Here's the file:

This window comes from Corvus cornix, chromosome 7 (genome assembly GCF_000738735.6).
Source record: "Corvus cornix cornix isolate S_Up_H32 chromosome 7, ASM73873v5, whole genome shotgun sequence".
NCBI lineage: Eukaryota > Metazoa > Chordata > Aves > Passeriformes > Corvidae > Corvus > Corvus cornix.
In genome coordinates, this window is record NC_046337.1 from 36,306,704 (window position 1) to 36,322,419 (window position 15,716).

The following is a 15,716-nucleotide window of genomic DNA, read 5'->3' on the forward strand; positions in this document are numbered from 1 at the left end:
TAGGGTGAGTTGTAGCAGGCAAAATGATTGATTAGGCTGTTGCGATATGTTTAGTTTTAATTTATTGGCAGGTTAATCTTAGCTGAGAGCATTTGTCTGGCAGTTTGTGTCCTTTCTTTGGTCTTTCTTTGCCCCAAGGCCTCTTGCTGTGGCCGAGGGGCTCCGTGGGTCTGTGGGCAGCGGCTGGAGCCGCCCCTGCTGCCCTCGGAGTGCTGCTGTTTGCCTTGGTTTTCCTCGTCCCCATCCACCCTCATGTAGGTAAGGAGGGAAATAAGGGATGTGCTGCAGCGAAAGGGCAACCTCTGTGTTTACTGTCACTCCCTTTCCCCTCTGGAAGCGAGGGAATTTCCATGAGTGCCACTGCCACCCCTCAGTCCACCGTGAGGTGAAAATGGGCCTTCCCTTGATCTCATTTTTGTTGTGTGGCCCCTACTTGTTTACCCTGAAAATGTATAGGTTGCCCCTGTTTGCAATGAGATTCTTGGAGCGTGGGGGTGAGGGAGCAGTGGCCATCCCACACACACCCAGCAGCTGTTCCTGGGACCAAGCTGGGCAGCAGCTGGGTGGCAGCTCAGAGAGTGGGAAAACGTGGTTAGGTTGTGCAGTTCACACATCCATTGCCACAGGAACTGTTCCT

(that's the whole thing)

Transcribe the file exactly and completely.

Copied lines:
This window comes from Corvus cornix, chromosome 7 (genome assembly GCF_000738735.6).
Source record: "Corvus cornix cornix isolate S_Up_H32 chromosome 7, ASM73873v5, whole genome shotgun sequence".
NCBI lineage: Eukaryota > Metazoa > Chordata > Aves > Passeriformes > Corvidae > Corvus > Corvus cornix.
In genome coordinates, this window is record NC_046337.1 from 36,306,704 (window position 1) to 36,322,419 (window position 15,716).

The following is a 15,716-nucleotide window of genomic DNA, read 5'->3' on the forward strand; positions in this document are numbered from 1 at the left end:
TAGGGTGAGTTGTAGCAGGCAAAATGATTGATTAGGCTGTTGCGATATGTTTAGTTTTAATTTATTGGCAGGTTAATCTTAGCTGAGAGCATTTGTCTGGCAGTTTGTGTCCTTTCTTTGGTCTTTCTTTGCCCCAAGGCCTCTTGCTGTGGCCGAGGGGCTCCGTGGGTCTGTGGGCAGCGGCTGGAGCCGCCCCTGCTGCCCTCGGAGTGCTGCTGTTTGCCTTGGTTTTCCTCGTCCCCATCCACCCTCATGTAGGTAAGGAGGGAAATAAGGGATGTGCTGCAGCGAAAGGGCAACCTCTGTGTTTACTGTCACTCCCTTTCCCCTCTGGAAGCGAGGGAATTTCCATGAGTGCCACTGCCACCCCTCAGTCCACCGTGAGGTGAAAATGGGCCTTCCCTTGATCTCATTTTTGTTGTGTGGCCCCTACTTGTTTACCCTGAAAATGTATAGGTTGCCCCTGTTTGCAATGAGATTCTTGGAGCGTGGGGGTGAGGGAGCAGTGGCCATCCCACACACACCCAGCAGCTGTTCCTGGGACCAAGCTGGGCAGCAGCTGGGTGGCAGCTCAGAGAGTGGGAAAACGTGGTTAGGTTGTGCAGTTCACACATCCATTGCCACAGGAACTGTTCCT